Motion tracking allows you to link the movement of one image to a second image below it. In this example, I’ll show you how to motion track some text so it moves in sync with an image.
Here’s how this works.
Open Motion 5 (though this procedure works essentially the same in Motion 4) and create a new Motion project. In our example, we are working with NTSC DV media – however, this process works for all image sizes and video formats.
The hardest part about motion tracking is finding a point somewhere within the image that’s moving that you can use for the track. If you only need to track the horizontal or vertical position, you only need one position. If you need to track rotation and zoom, you need two.
For example, in the images above, I was hoping to track the snowboarder, but these three shots didn’t work.
In all three cases, I could not find a reliable location to use for tracking.
A tracking location should be:
Here’s an example of a good tracking location: the bowl of the number “5” – high contrast, in the frame the whole time, small with clear edges, and attached to the moving object. However, it is also attached to an image that I don’t have the rights to use. Sigh…
Hmm… what to do, what to do. Ah! I found another example – me, holding a white card. In this case, I can track a corner of the card, because it is small, sharp-edged, and clearly delineated from the background.
Now that we’ve found a clip we can use, the procedure itself is very simple. Watch this.
Add both the background clip and the clip you want to track into your Motion project.
Finally, position the clip you want to track – in my example, the text clip – so it is exactly where you want it to start. In my case, I’m putting it in the middle of the white card. Then, position the playhead at the start of the clip you want to track (the upper clip).
(As you’ll see, this is not an ideal background clip to track – but it gives me a chance to illustrate a problem with motion tracking that you will need to consider in your own effects work.)
In the Layers panel, select the clip you want to track. In my case, it’s the layer “Motion Track Text”. The background clip needs to be on a lower layer than the foreground clip, unless you are working in 3D space.
Apply Behaviors > Motion Tracking > Match Move to the text layer.
If the HUD isn’t showing, press F7 to display it. If the foreground clip was selected, the HUD should automatically display the background clip in the small graphics well at the top. If not, drag the background clip from the Layers panel into the small graphics well at the top of the HUD. This tells Motion which clip it needs to analyze for movement.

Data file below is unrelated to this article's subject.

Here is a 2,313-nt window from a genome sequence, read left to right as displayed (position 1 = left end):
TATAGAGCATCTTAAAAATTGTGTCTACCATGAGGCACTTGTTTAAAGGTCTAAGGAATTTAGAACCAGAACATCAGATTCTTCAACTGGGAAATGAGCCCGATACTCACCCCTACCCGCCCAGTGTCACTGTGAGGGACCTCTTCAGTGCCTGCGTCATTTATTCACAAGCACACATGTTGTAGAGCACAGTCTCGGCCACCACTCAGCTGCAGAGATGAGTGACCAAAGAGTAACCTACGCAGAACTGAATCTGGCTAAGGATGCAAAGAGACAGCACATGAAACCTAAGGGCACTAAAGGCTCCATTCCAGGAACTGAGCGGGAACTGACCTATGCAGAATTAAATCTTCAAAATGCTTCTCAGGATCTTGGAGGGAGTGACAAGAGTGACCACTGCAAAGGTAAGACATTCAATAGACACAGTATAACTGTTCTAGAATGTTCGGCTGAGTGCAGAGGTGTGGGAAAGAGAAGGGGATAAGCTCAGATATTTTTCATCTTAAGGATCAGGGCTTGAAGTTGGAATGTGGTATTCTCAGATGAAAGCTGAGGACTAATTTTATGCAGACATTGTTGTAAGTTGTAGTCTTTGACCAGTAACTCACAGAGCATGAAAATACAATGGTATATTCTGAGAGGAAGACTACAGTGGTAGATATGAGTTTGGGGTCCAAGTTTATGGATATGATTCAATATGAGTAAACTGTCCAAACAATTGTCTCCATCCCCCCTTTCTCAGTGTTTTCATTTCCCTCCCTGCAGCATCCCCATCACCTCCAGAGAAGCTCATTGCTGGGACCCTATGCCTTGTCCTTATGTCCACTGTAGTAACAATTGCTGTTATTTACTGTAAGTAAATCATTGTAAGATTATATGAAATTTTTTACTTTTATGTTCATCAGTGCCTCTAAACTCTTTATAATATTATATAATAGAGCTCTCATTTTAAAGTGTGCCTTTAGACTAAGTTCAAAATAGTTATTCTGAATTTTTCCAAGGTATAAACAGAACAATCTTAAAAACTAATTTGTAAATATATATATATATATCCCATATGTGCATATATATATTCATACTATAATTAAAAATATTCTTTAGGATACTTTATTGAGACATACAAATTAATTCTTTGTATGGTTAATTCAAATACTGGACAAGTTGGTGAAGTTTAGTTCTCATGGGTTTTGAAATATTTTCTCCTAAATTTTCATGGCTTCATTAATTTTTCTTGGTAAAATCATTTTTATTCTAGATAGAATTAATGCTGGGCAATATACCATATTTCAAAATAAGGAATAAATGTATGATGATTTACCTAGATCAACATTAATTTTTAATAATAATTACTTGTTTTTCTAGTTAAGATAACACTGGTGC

As soon as you apply this behavior, Motion displays a small red X in a circle in the middle of your image. This is called a “tracking dot.” Drag the tracking dot on top of a clearly defined point on your background image; the tracking location we described earlier. In my example, I’m using the upper left corner of the white card.
As a tip, if you hold the Option key down while dragging, Motion will display a variety of other locations that it thinks would make good tracking locations. (These recommended locations are illustrated by red crosses.) I’ve discovered finding the right tracking location is often a matter of trial and error.)
NOTE: If you only need to analyze the horizontal or vertical position of an object, you only need to set one tracking dot. If you need to track rotation and/or zoom, you’ll need to set two. Click Scale and/or Rotation at the bottom of the HUD to display the second tracking dot. To get the best results, position this dot as far from the first dot as possible.
Once your tracking dot(s) are set, click the Analyze button on the HUD. Motion analyzes the movement of your clip and builds a motion track path – frame by frame – for the entire clip. (You can see the completed motion track illustrated by the red line in the screen shot above.)
The good news is that – assuming you have a clearly-defined location point to track – this process is fast and easy.
And the bad news is not really Motion’s fault. Notice in this example that the perspective of the white card changes between the starting and ending position. Motion has no knowledge of perspective.
If you need to track something that changes X/Y position, rotation, or scale, this is a great tool. If you need to track something that changes perspective, you’ll need a different tool – such as Mocha from Imagineer Systems.
Still, the ability to attach one object to another and have them change positions in sync is extremely useful – especially in commercials. The hardest part of the entire process is finding the right tracking location to place a tracking dot.
GETTING THIS INTO FINAL CUT PRO X
Unlike Final Cut Pro 7, you can’t simply save a Motion project as a Motion project, then import it into Final Cut Pro X. FCP X doesn’t know how to import Motion projects. (Also, FCP 7 can’t import Motion 5 projects. The export described below works for both FCP 7 and FCP X.)
Instead, you need to export it as a movie. Select Share > Export Movie.
The default settings will be fine in most cases. In this dialog, exporting as Apple ProRes 4444 allows the exported movie to retain any transparency information you created as part of your Motion project.
Click Next, give the file a name and location, and click Save.
Open Final Cut Pro X and select File > Import Files. Navigate to the Motion project and import it.
Once you find the right tracking location, motion tracking is fast and easy. And definitely worth experimenting with in your own work.
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